New Year's Clothes for New Year's Day
"Today is New Year's Day.", so starts author/illustrator Hyun-Joo Bae's eye-catching book."But the very best new things of all the new things are..." and the very young Korean girl in the book goes on to tell us about her Sol-bim, the new clothes her mother made for her, specially for New Year's day: a crimson skirt, embroidered socks, a rainbow-striped jacket, a head band, flowered shoes, a furry vest, a satin winter hat, and a good luck charm to hang from the jacket string for good luck.
Koreans, Bae tells us in the afterword, do not get a year older on their birthdays, but on New Year's Day instead when they celebrate the start of the Lunar New Year after they've eaten a special morning rice cake soup and given their ancestors their first ceremonial bow (Se-bae) of the year.
An auspicious way to start the Lunar New Year is to wear new clothes, made with wishes for the wearer to forget unhappy events of the previous year and to have a happy new one. Not everyone's new year's day clothes are as fancy as the little girl's in the book, but we learn that, traditionally, each element of the Sol-bim holds a special meaning. In her case: the striped pattern represents the wish that the she be in harmony, like the colors; the embroidery on the socks is for good luck, and so on.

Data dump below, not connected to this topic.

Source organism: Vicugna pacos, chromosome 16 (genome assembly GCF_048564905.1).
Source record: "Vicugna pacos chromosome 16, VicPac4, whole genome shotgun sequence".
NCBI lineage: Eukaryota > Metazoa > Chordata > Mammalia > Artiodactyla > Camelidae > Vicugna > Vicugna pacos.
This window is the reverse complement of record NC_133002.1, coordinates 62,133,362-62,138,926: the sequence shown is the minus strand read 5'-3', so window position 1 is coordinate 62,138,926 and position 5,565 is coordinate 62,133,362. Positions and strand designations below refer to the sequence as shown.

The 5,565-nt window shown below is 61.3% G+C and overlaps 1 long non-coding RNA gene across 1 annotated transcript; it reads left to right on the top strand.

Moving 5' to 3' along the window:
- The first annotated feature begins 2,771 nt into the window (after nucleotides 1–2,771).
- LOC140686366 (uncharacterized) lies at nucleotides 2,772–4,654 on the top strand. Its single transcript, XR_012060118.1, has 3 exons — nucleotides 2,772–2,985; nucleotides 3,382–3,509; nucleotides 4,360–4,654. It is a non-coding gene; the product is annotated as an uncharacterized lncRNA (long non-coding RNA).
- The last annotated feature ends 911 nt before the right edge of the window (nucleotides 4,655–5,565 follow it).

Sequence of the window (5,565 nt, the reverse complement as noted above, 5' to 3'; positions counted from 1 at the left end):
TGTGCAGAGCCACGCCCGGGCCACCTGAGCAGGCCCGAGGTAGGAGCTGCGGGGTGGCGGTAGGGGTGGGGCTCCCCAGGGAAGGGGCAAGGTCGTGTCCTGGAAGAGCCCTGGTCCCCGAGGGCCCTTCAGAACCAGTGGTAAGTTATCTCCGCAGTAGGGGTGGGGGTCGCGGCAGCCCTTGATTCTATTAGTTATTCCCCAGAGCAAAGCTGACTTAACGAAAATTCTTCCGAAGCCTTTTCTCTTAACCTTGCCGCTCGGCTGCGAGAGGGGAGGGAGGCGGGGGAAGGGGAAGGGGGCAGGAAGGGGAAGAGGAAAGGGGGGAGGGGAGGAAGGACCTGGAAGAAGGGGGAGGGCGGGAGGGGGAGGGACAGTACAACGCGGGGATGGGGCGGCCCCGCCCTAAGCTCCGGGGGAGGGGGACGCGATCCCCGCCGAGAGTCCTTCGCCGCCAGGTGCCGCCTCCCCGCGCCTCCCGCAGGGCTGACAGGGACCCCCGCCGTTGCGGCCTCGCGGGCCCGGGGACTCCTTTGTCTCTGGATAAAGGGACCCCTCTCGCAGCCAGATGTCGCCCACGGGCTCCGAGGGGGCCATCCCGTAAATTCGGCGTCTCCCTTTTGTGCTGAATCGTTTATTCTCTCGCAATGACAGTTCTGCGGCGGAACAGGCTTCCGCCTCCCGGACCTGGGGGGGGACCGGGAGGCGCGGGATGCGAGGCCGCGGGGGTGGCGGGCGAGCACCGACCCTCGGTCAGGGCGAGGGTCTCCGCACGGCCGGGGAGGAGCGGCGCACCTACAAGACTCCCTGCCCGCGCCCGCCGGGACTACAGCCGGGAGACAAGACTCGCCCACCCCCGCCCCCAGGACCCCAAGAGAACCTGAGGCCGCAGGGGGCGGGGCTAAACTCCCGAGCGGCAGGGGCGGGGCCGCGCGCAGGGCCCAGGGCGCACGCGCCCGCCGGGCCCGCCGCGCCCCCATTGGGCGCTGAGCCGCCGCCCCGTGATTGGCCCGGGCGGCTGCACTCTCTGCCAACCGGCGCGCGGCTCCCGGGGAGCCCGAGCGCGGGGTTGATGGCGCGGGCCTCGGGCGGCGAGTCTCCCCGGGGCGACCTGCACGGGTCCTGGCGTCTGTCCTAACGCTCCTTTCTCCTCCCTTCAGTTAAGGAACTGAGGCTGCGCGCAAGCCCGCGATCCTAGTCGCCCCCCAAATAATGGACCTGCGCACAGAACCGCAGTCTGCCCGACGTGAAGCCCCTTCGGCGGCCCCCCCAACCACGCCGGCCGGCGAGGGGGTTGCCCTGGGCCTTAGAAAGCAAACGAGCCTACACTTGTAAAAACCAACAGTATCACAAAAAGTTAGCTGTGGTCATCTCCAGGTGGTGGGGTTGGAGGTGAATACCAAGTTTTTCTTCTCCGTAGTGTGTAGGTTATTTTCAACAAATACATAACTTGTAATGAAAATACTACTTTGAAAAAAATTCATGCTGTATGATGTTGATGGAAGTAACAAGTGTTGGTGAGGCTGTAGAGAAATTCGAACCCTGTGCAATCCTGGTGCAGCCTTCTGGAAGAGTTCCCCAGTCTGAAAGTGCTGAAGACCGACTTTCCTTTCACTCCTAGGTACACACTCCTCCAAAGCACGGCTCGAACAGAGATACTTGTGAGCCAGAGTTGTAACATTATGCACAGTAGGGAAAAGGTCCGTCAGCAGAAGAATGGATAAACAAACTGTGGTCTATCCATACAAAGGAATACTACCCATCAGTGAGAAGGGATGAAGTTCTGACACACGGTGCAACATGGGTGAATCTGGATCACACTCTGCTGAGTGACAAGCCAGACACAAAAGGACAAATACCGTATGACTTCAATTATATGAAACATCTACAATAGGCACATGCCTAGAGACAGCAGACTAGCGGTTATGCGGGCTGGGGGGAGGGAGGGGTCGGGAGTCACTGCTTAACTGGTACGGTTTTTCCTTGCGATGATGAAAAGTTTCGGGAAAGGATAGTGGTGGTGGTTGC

Bae's delightful illustrations show the girl carefully putting on each layer of the garment, following a ritual well-known to her culture, and the last page, which includes all the Korean names of the different layers, shows the little girl beautifully dressed, from head to toe: her year-old self ready to bow to her ancestors and to go wish everyone good luck in the New Year.
Children will delight in holding this one in their hands, and learning about the garments' names, layers, and meaning.